Malibu's Paradise Cove Mobile Home Park is a stigma-busting oceanfront trailer park where it's not uncommon for trailers to sell for more than a million dollars. Dating back to the 1950s, when fishermen parked their trailers on a plot by the ocean, the park had expanded to 100 trailers by the end of the 1970s, says the New York Times's T Magazine in a survey of some of its fancy residents. Around that time, the owners of the park developed the bluff above that first property to allow for 165 more units—double-wide trailers too. But while those first owners came because it was affordable, the community is now home to a far richer crowd, with Porsches and primary residences elsewhere (sometimes just a short jaunt down Pacific Coast Highway).
Paradise Cove residents say a big selling point is that "the area represents an antidote, and at times a rebuke, to the sprawling estates of nearby Los Angeles (where, in fact, some of them maintain their primary residences)." One pair of residents, an artist and his girlfriend, mainly live in "a modest cottage in Venice, but they escape to the Cove whenever possible." And after all, who wouldn't want to run away from the rough-and-tumble terrain of bourgie Abbot Kinney and the hordes of rich tech bros in Venice to bourgie, rich Malibu? That must be the "peaceable lack of ambition" the park exemplifies.
Of course, the stunning ocean views and beachy lifestyle that the mobile home park affords are a huge draw too. An interior designer who bought a trailer with his partner, a landscape architect, cannot extoll the splendor of the Cove enough. "You see the beautiful kids coming home from the beach, all piled onto a golf cart. It's like an Abercrombie & Fitch ad come to life." (The couple primarily live two neighborhoods over, in wealthy Santa Monica.) Though some of the surrounding estates sell for tens of millions, these trailers enjoy the same vistas for only a million and change in many cases. "We have the same view of beach as our neighbors who paid $65 million for their homes," the artist who owns two houses points out. "We're just happier with less," says his girlfriend. "Less" here meaning two houses, but smallish ones, in two of LA's most expensive areas.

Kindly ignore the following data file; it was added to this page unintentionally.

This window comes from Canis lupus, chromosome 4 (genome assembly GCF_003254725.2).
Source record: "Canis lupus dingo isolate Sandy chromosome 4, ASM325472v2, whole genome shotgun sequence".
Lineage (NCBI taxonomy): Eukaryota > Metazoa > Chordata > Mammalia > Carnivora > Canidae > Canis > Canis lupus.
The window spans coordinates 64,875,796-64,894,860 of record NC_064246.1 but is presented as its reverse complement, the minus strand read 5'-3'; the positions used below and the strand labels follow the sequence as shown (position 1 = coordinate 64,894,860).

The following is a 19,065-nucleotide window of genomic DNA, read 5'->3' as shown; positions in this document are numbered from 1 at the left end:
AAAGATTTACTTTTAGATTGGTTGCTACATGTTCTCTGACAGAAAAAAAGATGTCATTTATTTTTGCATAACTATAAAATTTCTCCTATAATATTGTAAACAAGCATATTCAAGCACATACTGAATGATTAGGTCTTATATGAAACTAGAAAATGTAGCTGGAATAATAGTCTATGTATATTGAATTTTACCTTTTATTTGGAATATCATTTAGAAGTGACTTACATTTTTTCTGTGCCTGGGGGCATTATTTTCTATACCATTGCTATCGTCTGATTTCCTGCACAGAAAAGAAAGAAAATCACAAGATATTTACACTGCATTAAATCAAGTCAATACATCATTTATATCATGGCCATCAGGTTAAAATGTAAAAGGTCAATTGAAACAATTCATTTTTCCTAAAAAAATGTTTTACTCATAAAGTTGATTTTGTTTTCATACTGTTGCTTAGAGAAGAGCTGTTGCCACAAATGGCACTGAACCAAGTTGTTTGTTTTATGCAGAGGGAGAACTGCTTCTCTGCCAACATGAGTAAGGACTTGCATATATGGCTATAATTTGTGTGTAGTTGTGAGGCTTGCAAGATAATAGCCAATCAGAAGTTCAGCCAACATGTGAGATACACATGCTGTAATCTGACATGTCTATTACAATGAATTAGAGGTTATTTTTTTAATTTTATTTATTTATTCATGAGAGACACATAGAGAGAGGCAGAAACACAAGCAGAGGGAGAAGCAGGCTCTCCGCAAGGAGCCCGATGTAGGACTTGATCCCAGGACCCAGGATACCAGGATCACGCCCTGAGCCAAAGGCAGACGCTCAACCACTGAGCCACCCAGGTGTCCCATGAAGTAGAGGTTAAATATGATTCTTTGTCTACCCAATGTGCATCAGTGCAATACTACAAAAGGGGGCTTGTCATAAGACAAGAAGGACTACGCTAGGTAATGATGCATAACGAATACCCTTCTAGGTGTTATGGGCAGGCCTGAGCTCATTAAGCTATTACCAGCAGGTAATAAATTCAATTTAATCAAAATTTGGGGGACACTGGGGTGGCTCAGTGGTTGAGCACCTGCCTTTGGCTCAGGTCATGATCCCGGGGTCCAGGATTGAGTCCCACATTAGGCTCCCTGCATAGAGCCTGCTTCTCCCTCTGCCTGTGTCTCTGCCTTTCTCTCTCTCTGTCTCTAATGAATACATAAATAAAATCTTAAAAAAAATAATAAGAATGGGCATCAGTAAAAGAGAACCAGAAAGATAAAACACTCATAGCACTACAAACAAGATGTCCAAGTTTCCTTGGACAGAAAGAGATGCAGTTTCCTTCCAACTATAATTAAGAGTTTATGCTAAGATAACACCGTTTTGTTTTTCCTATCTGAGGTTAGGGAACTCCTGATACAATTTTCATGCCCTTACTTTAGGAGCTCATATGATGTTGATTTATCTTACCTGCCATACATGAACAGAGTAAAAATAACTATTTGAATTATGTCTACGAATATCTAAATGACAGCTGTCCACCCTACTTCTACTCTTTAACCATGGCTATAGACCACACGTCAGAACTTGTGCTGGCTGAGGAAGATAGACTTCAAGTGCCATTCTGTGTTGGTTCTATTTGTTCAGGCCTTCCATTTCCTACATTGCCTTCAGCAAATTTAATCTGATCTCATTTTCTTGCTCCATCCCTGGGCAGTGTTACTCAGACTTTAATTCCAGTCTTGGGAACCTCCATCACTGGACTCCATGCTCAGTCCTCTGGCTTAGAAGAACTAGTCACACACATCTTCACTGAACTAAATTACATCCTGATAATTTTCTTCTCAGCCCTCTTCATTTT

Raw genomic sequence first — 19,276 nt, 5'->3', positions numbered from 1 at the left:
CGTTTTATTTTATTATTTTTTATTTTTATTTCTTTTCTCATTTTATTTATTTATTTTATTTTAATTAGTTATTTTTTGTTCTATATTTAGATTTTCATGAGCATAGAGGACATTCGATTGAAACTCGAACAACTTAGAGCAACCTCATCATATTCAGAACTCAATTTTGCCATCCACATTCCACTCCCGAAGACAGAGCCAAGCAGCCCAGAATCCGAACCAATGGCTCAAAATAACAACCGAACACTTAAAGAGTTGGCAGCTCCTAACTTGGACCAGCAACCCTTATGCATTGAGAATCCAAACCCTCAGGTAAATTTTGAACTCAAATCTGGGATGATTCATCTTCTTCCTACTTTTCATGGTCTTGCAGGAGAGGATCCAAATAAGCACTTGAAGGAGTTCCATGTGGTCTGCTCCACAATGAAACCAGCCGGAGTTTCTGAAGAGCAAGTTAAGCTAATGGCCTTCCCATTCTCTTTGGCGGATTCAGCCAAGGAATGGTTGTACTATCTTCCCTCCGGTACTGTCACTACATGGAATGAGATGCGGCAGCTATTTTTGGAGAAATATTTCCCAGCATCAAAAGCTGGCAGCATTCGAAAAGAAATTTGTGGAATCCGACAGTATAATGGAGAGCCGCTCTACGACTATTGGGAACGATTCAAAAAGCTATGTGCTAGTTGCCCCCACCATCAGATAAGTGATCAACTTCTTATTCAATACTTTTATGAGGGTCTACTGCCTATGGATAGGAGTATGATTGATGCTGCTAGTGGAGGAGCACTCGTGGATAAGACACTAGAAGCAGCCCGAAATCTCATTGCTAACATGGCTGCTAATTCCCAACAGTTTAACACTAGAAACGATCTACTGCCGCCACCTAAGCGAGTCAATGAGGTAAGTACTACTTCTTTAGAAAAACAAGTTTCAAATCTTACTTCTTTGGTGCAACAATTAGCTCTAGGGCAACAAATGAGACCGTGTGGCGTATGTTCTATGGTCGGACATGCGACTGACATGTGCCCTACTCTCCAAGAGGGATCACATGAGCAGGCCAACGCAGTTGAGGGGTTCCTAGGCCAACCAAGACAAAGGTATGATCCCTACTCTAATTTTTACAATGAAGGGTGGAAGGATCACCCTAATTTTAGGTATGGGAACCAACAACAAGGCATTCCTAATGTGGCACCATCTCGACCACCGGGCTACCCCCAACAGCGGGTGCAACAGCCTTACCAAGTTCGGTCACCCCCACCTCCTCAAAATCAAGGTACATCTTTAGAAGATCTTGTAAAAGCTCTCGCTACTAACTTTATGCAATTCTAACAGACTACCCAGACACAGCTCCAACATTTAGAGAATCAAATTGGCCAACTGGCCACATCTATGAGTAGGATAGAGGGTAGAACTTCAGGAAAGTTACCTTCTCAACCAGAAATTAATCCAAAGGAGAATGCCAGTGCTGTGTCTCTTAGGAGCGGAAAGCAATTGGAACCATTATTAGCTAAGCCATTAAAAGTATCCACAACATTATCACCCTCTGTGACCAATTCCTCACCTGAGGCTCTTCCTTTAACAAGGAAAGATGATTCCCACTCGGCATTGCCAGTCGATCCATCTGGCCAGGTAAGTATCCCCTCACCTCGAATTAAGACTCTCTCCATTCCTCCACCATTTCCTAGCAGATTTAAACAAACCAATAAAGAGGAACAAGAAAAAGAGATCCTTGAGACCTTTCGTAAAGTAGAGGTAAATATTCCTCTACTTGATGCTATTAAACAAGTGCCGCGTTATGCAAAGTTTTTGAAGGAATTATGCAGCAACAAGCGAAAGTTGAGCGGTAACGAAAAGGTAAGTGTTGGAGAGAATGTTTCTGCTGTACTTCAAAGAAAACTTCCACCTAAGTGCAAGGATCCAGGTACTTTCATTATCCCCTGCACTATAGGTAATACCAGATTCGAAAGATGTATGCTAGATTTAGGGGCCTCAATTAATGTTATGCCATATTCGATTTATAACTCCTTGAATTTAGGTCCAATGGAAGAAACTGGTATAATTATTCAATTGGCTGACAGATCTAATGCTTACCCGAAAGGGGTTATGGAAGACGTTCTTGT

While T notes that, at its core, the Paradise Cove trailer park remains the same—"a laid-back, humble 85-acre classic California beachscape populated by people who want" to live by the beach—the business of another resident, who owns a clothing line "which reinterprets humble items of clothing — beanies, Baja hoodies, sweatshirts — in luxurious, lofty cashmere," pretty much exemplifies the shift that seems to have happened in this community in recent years. Interestingly enough, for a guy who makes his money putting out fancy versions of casual wearables, he didn't want to change his trailer too much after purchasing it. "I was really careful not to lose the vibe. You can't buy this feeling," except he actually did, when he bought the trailer this year.
· America's Most Glamorous Trailer Park [NYT]
· Paradise Cove Mobile Home Park [Curbed LA]